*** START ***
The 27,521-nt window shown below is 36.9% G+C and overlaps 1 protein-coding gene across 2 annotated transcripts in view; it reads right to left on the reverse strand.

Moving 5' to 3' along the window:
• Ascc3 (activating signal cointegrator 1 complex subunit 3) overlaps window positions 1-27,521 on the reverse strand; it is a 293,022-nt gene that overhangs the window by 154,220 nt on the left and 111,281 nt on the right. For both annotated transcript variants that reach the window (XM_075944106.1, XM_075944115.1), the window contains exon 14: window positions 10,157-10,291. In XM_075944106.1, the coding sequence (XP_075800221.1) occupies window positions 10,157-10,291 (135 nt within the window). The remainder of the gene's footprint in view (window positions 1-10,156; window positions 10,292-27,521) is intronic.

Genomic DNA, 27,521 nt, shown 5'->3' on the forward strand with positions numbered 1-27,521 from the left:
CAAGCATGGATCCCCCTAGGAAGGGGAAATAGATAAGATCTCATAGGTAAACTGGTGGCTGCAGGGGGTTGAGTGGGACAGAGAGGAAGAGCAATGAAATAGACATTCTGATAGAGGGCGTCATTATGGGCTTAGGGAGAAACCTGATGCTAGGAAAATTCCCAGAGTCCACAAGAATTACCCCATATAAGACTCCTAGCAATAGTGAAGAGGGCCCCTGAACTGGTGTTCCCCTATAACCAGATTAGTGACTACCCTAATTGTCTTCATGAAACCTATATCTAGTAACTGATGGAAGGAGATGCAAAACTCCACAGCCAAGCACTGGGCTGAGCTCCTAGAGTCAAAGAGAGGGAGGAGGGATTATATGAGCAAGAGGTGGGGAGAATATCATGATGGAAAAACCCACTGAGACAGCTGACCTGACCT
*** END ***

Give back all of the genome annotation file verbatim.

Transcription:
The 27,521-nt window shown below is 36.9% G+C and overlaps 1 protein-coding gene across 2 annotated transcripts in view; it reads right to left on the reverse strand.

Moving 5' to 3' along the window:
• Ascc3 (activating signal cointegrator 1 complex subunit 3) overlaps window positions 1-27,521 on the reverse strand; it is a 293,022-nt gene that overhangs the window by 154,220 nt on the left and 111,281 nt on the right. For both annotated transcript variants that reach the window (XM_075944106.1, XM_075944115.1), the window contains exon 14: window positions 10,157-10,291. In XM_075944106.1, the coding sequence (XP_075800221.1) occupies window positions 10,157-10,291 (135 nt within the window). The remainder of the gene's footprint in view (window positions 1-10,156; window positions 10,292-27,521) is intronic.

Genomic DNA, 27,521 nt, shown 5'->3' on the forward strand with positions numbered 1-27,521 from the left:
CAAGCATGGATCCCCCTAGGAAGGGGAAATAGATAAGATCTCATAGGTAAACTGGTGGCTGCAGGGGGTTGAGTGGGACAGAGAGGAAGAGCAATGAAATAGACATTCTGATAGAGGGCGTCATTATGGGCTTAGGGAGAAACCTGATGCTAGGAAAATTCCCAGAGTCCACAAGAATTACCCCATATAAGACTCCTAGCAATAGTGAAGAGGGCCCCTGAACTGGTGTTCCCCTATAACCAGATTAGTGACTACCCTAATTGTCTTCATGAAACCTATATCTAGTAACTGATGGAAGGAGATGCAAAACTCCACAGCCAAGCACTGGGCTGAGCTCCTAGAGTCAAAGAGAGGGAGGAGGGATTATATGAGCAAGAGGTGGGGAGAATATCATGATGGAAAAACCCACTGAGACAGCTGACCTGACCT